10. I have seen that view too often. Such a beautiful poem for such a difficult November.

    Here is my contribution for the 55.

    1. I know you have Susie. I have been thinking of all the days you've spent sitting and waiting in rooms like this all week. I felt for you then, but now, I begin to get a glimmer of how it really is. Thanks for playing, as always.

  11. So happy to see so many of you here today, and with such excellent stuff! My husband is home from the hospital, and we are in a lull before the next phase begins, so for a few days hopefully, things will seem almost normal, which is wonderful. Thanks to everyone for their concern--and apologies for being so late to respond.

    1. Thank goodness! I hope you both can get some rest, and that the next step is a gentle as possible. *healing thoughts flying your way*

    2. Thanks, dear Magaly. When we know more about what lies down the road, I will be able to say more, but for now, just very grateful to have him home.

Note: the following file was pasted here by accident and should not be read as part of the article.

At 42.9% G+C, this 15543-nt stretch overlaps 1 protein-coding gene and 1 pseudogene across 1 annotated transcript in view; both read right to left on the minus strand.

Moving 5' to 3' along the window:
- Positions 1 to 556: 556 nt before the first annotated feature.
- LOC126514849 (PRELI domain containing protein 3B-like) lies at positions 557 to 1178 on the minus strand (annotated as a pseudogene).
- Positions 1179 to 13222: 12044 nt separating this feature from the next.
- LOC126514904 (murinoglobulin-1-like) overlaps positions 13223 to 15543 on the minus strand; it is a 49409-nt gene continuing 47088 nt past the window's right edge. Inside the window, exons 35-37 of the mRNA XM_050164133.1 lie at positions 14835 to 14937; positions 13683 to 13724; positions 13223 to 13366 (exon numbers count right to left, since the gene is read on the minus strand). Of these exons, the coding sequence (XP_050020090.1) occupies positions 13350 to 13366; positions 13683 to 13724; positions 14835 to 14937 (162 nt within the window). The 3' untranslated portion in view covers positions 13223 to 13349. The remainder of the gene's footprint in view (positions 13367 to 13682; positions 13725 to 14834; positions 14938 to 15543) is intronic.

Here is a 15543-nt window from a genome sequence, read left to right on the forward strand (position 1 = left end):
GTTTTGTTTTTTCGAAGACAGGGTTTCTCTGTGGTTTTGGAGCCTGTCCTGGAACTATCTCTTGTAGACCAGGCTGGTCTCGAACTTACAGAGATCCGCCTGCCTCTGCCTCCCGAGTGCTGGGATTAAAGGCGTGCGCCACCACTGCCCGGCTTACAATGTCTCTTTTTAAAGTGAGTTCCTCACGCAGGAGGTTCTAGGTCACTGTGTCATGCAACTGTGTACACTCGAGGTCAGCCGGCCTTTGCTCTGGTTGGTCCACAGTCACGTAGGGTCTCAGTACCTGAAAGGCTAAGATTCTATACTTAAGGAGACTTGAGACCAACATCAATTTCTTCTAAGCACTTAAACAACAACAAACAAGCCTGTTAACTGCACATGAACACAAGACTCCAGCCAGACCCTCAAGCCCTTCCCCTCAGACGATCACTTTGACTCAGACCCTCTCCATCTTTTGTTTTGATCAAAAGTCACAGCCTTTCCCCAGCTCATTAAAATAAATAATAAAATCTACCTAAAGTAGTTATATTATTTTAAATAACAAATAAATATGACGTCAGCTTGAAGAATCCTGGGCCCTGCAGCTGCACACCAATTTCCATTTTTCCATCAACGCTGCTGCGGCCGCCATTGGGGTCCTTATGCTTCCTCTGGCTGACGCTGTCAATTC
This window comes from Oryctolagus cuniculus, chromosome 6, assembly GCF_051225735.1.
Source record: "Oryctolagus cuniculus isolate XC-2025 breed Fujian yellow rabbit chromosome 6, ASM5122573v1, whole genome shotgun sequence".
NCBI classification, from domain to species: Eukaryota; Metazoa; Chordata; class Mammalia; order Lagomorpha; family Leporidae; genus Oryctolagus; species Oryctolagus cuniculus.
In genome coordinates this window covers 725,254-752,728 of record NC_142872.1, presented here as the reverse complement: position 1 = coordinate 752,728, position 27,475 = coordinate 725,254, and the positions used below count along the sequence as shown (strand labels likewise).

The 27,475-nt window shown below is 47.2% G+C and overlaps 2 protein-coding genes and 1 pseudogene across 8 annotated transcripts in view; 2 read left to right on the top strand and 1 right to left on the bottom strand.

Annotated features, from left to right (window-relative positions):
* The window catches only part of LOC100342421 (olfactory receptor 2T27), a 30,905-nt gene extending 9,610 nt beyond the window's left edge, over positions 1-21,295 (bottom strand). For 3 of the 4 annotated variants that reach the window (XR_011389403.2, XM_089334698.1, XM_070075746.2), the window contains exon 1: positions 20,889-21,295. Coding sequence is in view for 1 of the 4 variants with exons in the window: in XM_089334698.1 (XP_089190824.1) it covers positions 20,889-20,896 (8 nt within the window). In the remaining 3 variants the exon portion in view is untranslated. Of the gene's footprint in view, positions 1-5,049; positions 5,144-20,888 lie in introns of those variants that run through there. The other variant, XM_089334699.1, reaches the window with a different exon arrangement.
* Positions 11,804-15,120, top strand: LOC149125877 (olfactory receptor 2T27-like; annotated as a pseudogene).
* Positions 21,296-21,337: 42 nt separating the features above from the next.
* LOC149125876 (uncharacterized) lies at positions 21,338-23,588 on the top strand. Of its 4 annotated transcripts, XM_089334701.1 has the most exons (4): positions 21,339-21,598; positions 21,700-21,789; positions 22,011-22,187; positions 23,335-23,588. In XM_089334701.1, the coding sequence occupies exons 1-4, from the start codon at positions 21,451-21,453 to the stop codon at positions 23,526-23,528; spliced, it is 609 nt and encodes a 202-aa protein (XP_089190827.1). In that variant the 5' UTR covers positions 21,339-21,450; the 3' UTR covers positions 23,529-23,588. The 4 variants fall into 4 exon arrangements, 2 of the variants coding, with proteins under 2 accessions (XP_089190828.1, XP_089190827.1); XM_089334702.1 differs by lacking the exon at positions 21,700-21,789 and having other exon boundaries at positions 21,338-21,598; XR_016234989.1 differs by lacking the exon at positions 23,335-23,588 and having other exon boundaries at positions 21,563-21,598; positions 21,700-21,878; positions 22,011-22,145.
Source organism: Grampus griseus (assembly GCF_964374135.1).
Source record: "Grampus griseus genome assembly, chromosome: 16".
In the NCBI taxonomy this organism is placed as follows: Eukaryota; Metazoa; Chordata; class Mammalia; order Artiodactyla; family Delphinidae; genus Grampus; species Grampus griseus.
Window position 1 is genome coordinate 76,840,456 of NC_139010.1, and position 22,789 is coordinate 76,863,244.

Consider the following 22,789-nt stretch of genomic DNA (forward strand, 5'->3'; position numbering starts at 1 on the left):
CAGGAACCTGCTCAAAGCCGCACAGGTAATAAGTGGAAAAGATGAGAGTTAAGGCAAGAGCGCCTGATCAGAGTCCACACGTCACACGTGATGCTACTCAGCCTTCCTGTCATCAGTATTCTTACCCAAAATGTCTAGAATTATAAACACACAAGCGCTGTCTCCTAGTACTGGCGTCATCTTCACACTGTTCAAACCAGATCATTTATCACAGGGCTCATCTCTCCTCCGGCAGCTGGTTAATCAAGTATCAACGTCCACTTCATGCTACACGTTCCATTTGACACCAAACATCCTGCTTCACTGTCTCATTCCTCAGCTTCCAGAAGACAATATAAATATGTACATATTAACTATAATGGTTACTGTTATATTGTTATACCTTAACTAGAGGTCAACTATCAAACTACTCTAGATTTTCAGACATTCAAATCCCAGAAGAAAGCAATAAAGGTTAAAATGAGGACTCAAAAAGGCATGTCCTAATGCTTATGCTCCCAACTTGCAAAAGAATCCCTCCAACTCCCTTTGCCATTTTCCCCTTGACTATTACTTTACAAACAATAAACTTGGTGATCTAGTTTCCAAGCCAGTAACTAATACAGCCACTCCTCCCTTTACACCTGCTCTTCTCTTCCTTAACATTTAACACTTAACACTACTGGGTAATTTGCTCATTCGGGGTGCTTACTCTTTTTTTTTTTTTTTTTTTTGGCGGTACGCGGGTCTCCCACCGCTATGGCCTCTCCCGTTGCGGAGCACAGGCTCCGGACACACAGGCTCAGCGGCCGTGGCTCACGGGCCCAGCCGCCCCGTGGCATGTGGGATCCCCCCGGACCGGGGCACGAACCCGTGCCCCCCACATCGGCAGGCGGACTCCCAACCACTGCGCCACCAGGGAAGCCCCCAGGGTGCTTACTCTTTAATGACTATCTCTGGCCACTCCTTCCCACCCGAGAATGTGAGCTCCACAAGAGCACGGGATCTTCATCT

3. Good to know. No apologies though.

  12. I am so glad he's home and things can settle while you both catch your breath!

  13. So glad that you are back home. A hospital can be one of the most depressing places to be in... especially waiting. Love the piece with that contrast between the dreary November and the interior of the hospital.
    is my entry.

  14. Thanks so much everyone, for your 55's, your exuberantly good poetry, and your concern. I will check back sometime tomorrow for any late comers, but it may be late.

  15. I know. I know. I'm late. I really need to get back in the habit of writing poetry. Mine is HERE. Thanks so much for hosting. You've truly captured the cold nature of November. Will keep you in my thoughts.


"We make out of the quarrel with others, rhetoric, out of the quarrel with ourselves, poetry." ~William Butler Yeats